TruthWorks Network Radio

 

The Annual OUR COMMON GROUND Black History Games >> March 1st LIVE

The Annual OUR COMMON GROUND
Black History Games
March 1, 2014 10 pm ET LIVE

Challenge Your Black History Intelligence

03-1 2black history

20 Questions – 10 Points Each
Call In to pick up Bonus Questions
Call In WITH a BONUS QUESTION
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African Americans, as a distinct ethnic variation in the African diaspora, were created by slavery. Millions of Africans wound up in America only because they were kidnapped to fill the needs of a slave economy. This process forged a new people, who became American by necessity, and included 12 generations of chattel slavery. For nearly 250 years, American culture dehumanized those it enslaved and, more insidiously, socialized generations of African Americans for enslavement. The nation’s economic reliance on slavery mandated a rigid and pitiless racial hierarchy.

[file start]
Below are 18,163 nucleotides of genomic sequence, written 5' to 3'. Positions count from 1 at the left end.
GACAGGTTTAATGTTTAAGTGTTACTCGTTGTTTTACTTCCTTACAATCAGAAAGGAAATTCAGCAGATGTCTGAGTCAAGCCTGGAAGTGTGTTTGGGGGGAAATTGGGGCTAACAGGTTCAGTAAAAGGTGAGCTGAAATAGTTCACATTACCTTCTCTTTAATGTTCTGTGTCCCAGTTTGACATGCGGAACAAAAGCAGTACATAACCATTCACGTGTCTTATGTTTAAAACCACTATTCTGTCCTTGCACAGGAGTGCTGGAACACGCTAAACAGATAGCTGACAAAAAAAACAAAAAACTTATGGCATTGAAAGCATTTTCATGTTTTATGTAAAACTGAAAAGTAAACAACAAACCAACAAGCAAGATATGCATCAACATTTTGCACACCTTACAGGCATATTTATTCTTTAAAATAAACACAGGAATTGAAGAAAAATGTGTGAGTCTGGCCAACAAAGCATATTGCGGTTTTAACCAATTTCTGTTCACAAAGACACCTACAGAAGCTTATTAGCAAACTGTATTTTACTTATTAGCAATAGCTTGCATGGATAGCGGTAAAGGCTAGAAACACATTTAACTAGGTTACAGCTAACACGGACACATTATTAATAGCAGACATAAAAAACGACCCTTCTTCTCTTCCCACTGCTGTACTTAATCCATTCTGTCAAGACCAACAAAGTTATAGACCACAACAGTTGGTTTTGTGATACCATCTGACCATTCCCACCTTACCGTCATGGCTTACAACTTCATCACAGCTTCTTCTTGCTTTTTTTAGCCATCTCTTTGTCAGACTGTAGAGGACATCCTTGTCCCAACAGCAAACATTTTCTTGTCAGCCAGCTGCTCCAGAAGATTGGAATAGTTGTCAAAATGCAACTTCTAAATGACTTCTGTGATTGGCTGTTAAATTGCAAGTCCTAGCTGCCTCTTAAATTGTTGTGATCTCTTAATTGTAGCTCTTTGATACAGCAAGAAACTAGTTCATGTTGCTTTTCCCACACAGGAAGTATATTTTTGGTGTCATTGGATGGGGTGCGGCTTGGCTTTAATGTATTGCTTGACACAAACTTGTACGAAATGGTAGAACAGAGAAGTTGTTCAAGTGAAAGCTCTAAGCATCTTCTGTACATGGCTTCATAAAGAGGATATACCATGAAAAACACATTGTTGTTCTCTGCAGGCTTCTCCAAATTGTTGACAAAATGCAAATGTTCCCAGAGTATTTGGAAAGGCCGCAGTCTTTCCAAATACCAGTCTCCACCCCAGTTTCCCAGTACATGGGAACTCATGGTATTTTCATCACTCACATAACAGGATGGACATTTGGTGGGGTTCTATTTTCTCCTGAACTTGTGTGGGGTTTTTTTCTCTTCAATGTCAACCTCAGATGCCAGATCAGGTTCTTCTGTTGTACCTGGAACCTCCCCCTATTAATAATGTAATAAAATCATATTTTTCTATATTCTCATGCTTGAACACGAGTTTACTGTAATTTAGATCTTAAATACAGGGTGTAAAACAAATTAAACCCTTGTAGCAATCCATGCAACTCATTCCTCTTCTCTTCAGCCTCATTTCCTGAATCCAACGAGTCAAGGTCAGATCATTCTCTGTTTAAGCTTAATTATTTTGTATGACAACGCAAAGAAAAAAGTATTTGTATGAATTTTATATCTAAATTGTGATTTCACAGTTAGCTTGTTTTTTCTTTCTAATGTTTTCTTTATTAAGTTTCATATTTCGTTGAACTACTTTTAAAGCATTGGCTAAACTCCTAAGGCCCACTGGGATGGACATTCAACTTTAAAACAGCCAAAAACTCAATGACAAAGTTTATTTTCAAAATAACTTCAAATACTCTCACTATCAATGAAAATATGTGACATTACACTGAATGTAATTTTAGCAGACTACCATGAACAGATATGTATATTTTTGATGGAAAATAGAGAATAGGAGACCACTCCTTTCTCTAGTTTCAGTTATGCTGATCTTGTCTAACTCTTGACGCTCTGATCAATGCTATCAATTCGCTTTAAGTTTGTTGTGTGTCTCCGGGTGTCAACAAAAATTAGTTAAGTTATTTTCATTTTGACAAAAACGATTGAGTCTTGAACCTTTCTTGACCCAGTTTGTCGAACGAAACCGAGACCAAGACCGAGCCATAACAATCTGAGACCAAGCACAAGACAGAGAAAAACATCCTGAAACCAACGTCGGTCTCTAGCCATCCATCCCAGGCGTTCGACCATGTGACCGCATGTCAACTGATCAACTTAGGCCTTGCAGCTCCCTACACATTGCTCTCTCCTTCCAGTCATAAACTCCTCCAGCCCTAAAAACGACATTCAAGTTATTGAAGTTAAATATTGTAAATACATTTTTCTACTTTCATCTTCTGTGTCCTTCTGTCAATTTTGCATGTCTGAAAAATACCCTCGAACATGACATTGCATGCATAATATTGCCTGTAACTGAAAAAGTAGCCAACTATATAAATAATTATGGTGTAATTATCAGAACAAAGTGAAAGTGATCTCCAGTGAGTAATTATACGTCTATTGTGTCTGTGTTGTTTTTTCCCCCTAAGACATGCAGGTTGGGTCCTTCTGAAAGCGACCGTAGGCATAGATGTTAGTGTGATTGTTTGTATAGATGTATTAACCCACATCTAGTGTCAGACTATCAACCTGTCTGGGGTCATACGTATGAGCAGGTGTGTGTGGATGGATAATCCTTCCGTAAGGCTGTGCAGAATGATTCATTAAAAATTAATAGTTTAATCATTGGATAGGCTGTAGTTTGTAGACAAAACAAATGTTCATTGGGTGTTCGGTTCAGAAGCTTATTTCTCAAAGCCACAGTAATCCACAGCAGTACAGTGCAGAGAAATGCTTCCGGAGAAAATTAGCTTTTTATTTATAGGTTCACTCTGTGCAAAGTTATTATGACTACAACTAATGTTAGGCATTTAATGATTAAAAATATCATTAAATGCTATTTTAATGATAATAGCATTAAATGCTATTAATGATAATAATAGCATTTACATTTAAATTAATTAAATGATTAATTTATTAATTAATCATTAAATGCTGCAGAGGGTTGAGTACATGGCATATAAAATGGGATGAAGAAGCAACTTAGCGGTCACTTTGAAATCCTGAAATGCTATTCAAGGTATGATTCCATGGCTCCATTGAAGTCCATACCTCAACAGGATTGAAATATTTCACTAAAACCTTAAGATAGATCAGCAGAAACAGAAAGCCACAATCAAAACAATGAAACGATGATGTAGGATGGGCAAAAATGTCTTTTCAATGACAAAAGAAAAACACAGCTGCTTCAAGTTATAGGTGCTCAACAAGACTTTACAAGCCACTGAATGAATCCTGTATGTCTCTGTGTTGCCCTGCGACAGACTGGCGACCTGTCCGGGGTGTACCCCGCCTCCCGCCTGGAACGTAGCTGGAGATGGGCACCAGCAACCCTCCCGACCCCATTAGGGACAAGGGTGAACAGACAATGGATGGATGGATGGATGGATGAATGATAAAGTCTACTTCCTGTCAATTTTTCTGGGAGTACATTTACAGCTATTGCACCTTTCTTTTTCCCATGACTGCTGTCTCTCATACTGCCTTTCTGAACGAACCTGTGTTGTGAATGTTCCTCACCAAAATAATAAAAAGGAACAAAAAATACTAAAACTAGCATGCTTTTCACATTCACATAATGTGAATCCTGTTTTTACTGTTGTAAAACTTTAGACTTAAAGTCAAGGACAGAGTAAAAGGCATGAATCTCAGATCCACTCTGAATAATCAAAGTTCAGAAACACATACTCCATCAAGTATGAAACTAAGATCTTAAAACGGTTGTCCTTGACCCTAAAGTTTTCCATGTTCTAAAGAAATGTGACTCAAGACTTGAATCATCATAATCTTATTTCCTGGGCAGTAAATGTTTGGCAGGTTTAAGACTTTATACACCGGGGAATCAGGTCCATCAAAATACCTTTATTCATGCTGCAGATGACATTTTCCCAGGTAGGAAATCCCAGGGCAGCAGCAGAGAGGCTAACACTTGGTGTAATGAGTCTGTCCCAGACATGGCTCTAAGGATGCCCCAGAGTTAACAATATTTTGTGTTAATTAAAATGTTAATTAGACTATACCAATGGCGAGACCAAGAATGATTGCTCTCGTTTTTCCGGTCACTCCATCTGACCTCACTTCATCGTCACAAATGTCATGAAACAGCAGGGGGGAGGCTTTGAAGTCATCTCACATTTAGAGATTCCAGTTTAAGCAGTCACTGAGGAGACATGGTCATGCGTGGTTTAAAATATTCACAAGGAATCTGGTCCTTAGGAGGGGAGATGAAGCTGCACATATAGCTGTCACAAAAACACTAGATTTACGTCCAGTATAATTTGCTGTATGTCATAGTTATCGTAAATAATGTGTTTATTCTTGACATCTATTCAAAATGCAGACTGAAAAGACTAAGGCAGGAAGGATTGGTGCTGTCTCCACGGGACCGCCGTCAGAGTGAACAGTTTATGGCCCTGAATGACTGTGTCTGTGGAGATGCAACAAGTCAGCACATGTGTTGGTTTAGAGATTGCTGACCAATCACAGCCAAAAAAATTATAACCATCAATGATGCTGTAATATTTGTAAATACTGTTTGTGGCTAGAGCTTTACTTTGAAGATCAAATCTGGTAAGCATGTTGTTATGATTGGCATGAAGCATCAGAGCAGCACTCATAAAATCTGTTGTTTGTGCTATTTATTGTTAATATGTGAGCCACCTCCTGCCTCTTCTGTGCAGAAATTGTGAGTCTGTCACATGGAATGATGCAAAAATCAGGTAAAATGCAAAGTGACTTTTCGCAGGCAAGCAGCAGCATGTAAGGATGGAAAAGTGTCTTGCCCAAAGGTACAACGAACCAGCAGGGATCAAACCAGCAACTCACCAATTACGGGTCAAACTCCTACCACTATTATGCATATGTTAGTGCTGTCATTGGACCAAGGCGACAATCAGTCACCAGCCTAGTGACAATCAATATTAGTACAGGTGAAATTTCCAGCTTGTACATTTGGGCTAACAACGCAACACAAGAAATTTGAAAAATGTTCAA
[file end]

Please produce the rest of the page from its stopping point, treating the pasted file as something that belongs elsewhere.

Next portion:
THE HISTORY of BLACK HISTORY MONTH

As a Harvard-trained historian, Carter G. Woodson, like W. E. B. Du Bois before him, believed that truth could not be denied and that reason would prevail over prejudice. His hopes to raise awareness of African American’s contributions to civilization was realized when he and the organization he founded, the Association for the Study of Negro Life and History (ASNLH), conceived and announced Negro History Week in 1925.
Seeing the need to spread the news about Black history to the general public as well as scholars, Dr. Woodson and the ASNLH pioneered the celebration of “Negro History Week” in 1926, which has since been extended to the entire month of February.
By the time of Woodson’s death in 1950, Negro History Week had become a central part of African American life and substantial progress had been made in bringing more Americans to appreciate the celebration. At mid–century, mayors of cities nationwide issued proclamations noting Negro History Week. The Black Awakening of the 1960s dramatically expanded the consciousness of African Americans about the importance of black history, and the Civil Rights movement focused Americans of all color on the subject of the contributions of African Americans to our history and culture.